Burqas in Schools? Let’s have a serious debate about segregation in Britain’s education system
The latest comments of Home Office minister Jeremy Browne have helped ignite a debate about the freedom to wear veils in schools and public places. Others have joined, arguing that the niqab should be banned because it is a ‘worrying symbol of segregation’ within our education system. Whilst segregation in schools is concerning, religious attire seems like an odd, rather insignificant target, since segregation is endemic throughout our children’s schools. Our education system is rife with state-funded grammar, faith and state-propped private institutions. It is on this topic that debate is needed, not some inflated concern about Islamic dress, ultimately designed, like recent publicity stunts, to claw back some UKIP popularity.
Firstly, look at grammar schools, and the bizarre system they propagate, whereby the Eleven plus exam divides students into two groups based on supposed intelligence. Not only does it not work – it is less of a test of a child’s intelligence and more of a test of how able their parents are to afford ridiculous tutoring costs (grammar school admission consists on average of only 2% of children on free school meals), but even if it was accurate, why on earth would we want it? What exactly is acceptable about segregation based on a child’s supposed academic ability? Because grammar schools are so successful, we’re told. Well yes, they achieve good results, but is that a surprise considering they hand-pick students from families which are often so keen to pay huge sums to tutor their children? It’s not just wrong to analyse the efficacy of academic selection by only considering the outcome of half the schools, it’s totally flawed.
Let’s apply the same logic to healthcare, another human right which is largely state-maintained. Imagine if we had two types of hospital – one which took the more difficult cases – the diabetics, the complex heart surgeries, the malignant cancers, whilst the other one dealt with the easier cases, yet they received similar funding. Would it be any surprise when the second hospital achieved excellent patient care and results, whilst the first buckled under pressure? No, of course not, and the same is true in education, where we see grammar schools, full of their cherry-picked students, excelling in league tables. The reason the above analogy is so ridiculous is because we all understand healthcare to be a right, and so we allocate based on need. It’s time we had an education system that did the same.
Faith schools are another champion of segregation, which not only admit students based on their parent’s church-going habits, but then use their role as educators to preach insular religious views to their homogeneous classes. Jeremy Browne worries that young Muslims are having the Burqa ‘imposed’ on them – has he been to his local faith school I wonder? There he’ll be greeted with prayer, homophobia, and the denouncing of scientific principles, whilst sexual health teaching is neglected. What good comes from ensuring Catholic children learn alongside only Catholic children, does this segregation not serve only to breed ignorance and intolerance?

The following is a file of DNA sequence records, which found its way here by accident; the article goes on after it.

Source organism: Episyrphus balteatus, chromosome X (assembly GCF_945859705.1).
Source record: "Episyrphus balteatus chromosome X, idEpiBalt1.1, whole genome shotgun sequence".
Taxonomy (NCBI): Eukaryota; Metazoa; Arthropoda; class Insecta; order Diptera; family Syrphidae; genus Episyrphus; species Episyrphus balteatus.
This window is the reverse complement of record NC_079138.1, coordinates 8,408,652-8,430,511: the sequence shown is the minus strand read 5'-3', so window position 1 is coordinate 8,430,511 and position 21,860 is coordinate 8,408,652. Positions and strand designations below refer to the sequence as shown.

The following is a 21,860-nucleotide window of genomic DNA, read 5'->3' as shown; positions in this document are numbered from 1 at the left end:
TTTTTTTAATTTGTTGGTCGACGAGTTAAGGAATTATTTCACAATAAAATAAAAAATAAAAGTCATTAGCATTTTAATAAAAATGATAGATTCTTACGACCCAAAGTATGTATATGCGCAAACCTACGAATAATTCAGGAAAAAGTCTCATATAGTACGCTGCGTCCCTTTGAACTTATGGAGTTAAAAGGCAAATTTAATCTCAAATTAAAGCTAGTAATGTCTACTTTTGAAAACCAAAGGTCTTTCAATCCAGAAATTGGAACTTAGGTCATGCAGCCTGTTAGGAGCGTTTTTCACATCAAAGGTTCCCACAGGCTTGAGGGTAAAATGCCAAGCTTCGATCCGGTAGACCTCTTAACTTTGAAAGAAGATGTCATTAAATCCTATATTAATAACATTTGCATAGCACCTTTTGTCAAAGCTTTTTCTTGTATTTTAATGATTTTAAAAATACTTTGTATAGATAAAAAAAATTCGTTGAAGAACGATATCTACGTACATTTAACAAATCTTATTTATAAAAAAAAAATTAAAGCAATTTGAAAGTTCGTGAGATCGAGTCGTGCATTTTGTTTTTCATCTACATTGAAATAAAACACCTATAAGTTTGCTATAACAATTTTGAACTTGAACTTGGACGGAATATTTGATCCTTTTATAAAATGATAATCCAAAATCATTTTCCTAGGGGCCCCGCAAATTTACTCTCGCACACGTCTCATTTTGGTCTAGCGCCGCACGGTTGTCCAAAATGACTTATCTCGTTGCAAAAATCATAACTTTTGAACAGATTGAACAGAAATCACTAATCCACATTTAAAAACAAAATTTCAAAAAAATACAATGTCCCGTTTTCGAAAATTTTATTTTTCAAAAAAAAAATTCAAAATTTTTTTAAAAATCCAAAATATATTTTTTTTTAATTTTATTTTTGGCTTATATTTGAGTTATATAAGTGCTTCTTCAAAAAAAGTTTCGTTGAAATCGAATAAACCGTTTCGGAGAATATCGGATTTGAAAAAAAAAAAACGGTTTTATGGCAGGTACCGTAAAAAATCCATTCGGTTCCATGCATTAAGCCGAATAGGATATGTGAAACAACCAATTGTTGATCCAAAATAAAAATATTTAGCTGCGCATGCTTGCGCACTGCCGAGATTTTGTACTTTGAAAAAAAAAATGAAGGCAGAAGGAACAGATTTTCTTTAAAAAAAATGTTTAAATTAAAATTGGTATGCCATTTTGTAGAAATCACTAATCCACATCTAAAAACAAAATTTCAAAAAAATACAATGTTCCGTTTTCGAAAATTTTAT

Furthermore, it is essential that in a society government spending provides based on need, for all. Imagine having state-funded Catholic hospitals for only Catholic patients, or to have libraries which only Hindus can enter. These examples seem ludicrous because we agree that state provision needs to be accessible by all who need it, and it is here where faith schools fail. And not only do faith schools limit the choice of parents who don’t want their child to face religious indoctrination, but they then promote the formation of homogeneous isolated social groups – the true enemy of multiculturalism, tolerance and a progressive society.
Finally, 7% of our children are still attending private schools – another great tool of social stratification. If segregating on supposed academic ability and the religion of a child’s parents isn’t enough, wealth is still a huge determinant on a child’s education and social upbringing. Perhaps the government isn’t to blame for this one, the schools are private after all, but this is not so. The charitable status given to public schools grants them tax breaks and helps to ensure their survival. Quite what is so charitable about Eton, I don’t know – I see a commitment to preserving inequality and hereditary privilege more than any truly altruistic aim, and the sooner we realise this, the closer we will be to achieving equality.
In summary, what we need are our schools to represent the diverse society that Britain is. Education in its simplest form is preparation for life, so why do we filter the people our children learn with? We continue to confine our children’s experience,their tolerance, and their friendship groups to a particular religion, social class or IQ bracket and it is this which is the true segregation in the British education system.